Travissimo! LaTendresse runs wild against Tech defense

It was dj vu all over again…and again, and again, and again.

It was practically the same play, repeated over and over again against a seemingly helpless Georgia Tech defense-Travis LaTendresse running a post over the middle and waltzing into the end zone.

The Yellow Jacket secondary saw the play time and again during the Emerald Bowl, but for whatever reason, could never do anything to stop it.

The result was the defining performance in the career of LaTendresse, the sixth-year senior who set career highs with 16 catches, 214 yards and four touchdowns. He also tied an NCAA record for most TD catches in a single bowl game.

“Travis had a huge game to end his senior year,” junior safety Eric Weddle said. “Today he showed that all of the hard work he puts in paid off. People should pay attention to him at the next level.”

It was an especially memorable performance for LaTendresse, one of the team’s most respected veterans who has helped see it through two coaching changes over the last three-and-a-half years.

Not only was it his last game as a Ute, but he also got to play in front of a crowd numbering more than 100 of his friends and family members. LaTendresse is a Northern California native, having grown up in El Dorado Hills, about two hours outside of San Francisco.

Like fellow senior Quinton Ganther-who also had a strong showing, finishing with 120 yards on the ground-and several other members of the U football team, LaTendresse finally got the opportunity to play in front of a “home crowd.”

“(It was) very special to play in front of my friends and family in my last game,” LaTendresse said.

The senior’s historic performance was helped in no small part by second-time starter Brett Ratliff, who completed 30 of 41 passes for 381 yards and, of course, those four touchdown passes. From the beginning of the game, Ratliff had a connection with his top wideout, as the two exploited the middle of the Georgia Tech pass defense all day long.

On the first drive of the game, Ratliff found LaTendresse for a 15-yard gain to put the Utes into Yellow Jacket territory, and just three plays later, found him again on a 14-yard post for the first touchdown of the afternoon, just 2:34 into the first quarter.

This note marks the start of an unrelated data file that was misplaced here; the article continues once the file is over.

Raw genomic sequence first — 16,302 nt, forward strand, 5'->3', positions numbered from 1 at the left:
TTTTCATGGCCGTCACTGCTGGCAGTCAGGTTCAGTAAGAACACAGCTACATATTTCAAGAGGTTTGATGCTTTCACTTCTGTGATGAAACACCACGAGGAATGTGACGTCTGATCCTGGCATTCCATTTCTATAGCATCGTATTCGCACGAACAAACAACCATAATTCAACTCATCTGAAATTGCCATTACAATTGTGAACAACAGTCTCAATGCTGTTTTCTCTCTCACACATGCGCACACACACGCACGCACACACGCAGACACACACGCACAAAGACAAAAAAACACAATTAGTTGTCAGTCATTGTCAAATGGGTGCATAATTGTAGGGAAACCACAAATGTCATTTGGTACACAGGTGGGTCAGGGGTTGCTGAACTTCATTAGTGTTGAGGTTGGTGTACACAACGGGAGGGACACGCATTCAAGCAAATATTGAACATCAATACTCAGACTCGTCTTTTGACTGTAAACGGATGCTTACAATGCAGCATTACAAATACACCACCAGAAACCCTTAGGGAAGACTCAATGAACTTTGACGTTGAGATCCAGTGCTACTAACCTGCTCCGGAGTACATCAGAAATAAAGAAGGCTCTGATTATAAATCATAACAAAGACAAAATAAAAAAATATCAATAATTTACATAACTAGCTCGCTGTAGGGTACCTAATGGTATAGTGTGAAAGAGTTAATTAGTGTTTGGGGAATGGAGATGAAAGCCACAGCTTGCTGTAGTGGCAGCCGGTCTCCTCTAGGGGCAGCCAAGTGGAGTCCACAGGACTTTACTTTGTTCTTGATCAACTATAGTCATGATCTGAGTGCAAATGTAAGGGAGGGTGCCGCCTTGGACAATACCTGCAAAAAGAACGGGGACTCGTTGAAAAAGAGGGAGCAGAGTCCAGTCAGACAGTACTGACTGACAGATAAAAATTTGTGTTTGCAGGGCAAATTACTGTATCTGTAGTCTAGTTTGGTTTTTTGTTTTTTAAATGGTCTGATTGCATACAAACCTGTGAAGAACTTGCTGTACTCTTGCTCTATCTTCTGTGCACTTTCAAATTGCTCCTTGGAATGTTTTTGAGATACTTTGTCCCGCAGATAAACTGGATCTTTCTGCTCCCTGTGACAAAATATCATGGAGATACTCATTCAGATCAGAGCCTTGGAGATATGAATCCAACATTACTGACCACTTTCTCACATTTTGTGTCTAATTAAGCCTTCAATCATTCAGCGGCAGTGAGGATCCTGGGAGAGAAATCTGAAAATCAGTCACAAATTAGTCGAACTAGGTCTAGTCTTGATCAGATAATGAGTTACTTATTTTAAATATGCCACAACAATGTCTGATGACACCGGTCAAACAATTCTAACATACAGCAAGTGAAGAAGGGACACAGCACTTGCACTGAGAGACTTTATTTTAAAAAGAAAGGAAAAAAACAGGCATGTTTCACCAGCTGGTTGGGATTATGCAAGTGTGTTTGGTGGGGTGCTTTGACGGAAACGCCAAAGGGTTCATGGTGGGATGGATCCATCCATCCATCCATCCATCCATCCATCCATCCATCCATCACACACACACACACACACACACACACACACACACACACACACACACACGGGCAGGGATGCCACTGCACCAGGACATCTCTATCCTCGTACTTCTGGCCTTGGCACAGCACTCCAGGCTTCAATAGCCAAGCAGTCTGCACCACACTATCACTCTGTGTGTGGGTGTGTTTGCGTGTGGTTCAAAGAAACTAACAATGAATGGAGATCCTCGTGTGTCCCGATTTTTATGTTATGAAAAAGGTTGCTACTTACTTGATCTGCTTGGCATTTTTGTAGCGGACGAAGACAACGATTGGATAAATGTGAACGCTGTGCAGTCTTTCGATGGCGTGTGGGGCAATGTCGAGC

It was more of the same later in the first half.

On consecutive drives, LaTendresse caught touchdowns of 23 and 25 yards, and just like that it was Travis LaTendresse 20, Georgia Tech 0. The Jackets never recovered.

“I thought we would get to the passer a little bit better and tackle (LaTendresse) a little bit better,” Tech coach Chan Gailey said. “They did a nice job of picking up our stuff, and he did a great job of throwing the football.”

But it wasn’t as if the Utes put 38 points and nearly 400 passing yards on the board with bombs, Hail Marys and flukes. They were methodical in their approach, picking the Jackets apart with a mid-range passing attack, much of it coming over the middle, right in the soft spot of a defensive unit that came into the game ranked No. 10 in the nation in total defense.

The longest pass play of the entire game was just 29 yards, and the net result for the Utes was one of their most potent offensive performances of the year.

“The offensive coordinator told me I’d have some opportunities today,” LaTendresse said. “All the credit goes to the line and (Ratliff). We were all able to get on the same page.”

No one could have written a better finish for LaTendresse’s Ute career, and it was an appropriate one considering the season he’s been through.

In addition to leading the team through a difficult middle of the season, in which Utah dropped three games in a row at one point, he also missed about one-third of the season due to a severe high ankle sprain that hobbled him even through the season-ending victory over BYU.

“Had he not had a bad ankle this year, he probably would have caught 90 balls,” Ute coach Kyle Whittingham said.

Once he was fully healthy that afternoon in San Fran, LaTendresse showed up the vaunted Georgia Tech secondary, showing the entire country in the process.

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